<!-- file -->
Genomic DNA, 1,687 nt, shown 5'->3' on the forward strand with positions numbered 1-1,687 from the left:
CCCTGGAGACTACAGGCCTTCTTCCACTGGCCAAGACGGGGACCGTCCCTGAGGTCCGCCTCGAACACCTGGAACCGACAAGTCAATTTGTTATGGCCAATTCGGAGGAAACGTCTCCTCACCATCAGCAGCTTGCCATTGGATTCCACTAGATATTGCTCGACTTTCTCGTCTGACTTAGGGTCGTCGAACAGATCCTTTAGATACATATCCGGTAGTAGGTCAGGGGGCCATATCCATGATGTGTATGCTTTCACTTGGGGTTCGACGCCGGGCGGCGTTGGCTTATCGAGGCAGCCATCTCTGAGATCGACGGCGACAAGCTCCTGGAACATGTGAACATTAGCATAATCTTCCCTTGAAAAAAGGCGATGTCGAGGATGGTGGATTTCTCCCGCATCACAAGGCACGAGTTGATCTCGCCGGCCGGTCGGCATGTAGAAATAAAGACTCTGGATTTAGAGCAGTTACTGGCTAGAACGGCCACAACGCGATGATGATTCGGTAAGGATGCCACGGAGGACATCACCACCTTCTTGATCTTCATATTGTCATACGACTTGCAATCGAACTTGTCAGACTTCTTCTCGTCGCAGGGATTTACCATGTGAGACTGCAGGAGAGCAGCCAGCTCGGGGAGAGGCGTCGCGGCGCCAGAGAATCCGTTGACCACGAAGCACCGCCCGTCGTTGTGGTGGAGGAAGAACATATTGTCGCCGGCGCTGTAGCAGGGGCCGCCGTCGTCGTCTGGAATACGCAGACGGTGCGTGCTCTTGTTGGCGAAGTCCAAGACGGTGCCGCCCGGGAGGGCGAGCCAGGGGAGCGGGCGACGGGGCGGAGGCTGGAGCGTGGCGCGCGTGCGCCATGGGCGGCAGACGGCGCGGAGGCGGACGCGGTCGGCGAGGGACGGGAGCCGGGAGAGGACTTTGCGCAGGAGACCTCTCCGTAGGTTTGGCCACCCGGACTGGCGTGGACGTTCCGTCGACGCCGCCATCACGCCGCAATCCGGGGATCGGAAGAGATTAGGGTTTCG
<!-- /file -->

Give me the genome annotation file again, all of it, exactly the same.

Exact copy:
Genomic DNA, 1,687 nt, shown 5'->3' on the forward strand with positions numbered 1-1,687 from the left:
CCCTGGAGACTACAGGCCTTCTTCCACTGGCCAAGACGGGGACCGTCCCTGAGGTCCGCCTCGAACACCTGGAACCGACAAGTCAATTTGTTATGGCCAATTCGGAGGAAACGTCTCCTCACCATCAGCAGCTTGCCATTGGATTCCACTAGATATTGCTCGACTTTCTCGTCTGACTTAGGGTCGTCGAACAGATCCTTTAGATACATATCCGGTAGTAGGTCAGGGGGCCATATCCATGATGTGTATGCTTTCACTTGGGGTTCGACGCCGGGCGGCGTTGGCTTATCGAGGCAGCCATCTCTGAGATCGACGGCGACAAGCTCCTGGAACATGTGAACATTAGCATAATCTTCCCTTGAAAAAAGGCGATGTCGAGGATGGTGGATTTCTCCCGCATCACAAGGCACGAGTTGATCTCGCCGGCCGGTCGGCATGTAGAAATAAAGACTCTGGATTTAGAGCAGTTACTGGCTAGAACGGCCACAACGCGATGATGATTCGGTAAGGATGCCACGGAGGACATCACCACCTTCTTGATCTTCATATTGTCATACGACTTGCAATCGAACTTGTCAGACTTCTTCTCGTCGCAGGGATTTACCATGTGAGACTGCAGGAGAGCAGCCAGCTCGGGGAGAGGCGTCGCGGCGCCAGAGAATCCGTTGACCACGAAGCACCGCCCGTCGTTGTGGTGGAGGAAGAACATATTGTCGCCGGCGCTGTAGCAGGGGCCGCCGTCGTCGTCTGGAATACGCAGACGGTGCGTGCTCTTGTTGGCGAAGTCCAAGACGGTGCCGCCCGGGAGGGCGAGCCAGGGGAGCGGGCGACGGGGCGGAGGCTGGAGCGTGGCGCGCGTGCGCCATGGGCGGCAGACGGCGCGGAGGCGGACGCGGTCGGCGAGGGACGGGAGCCGGGAGAGGACTTTGCGCAGGAGACCTCTCCGTAGGTTTGGCCACCCGGACTGGCGTGGACGTTCCGTCGACGCCGCCATCACGCCGCAATCCGGGGATCGGAAGAGATTAGGGTTTCG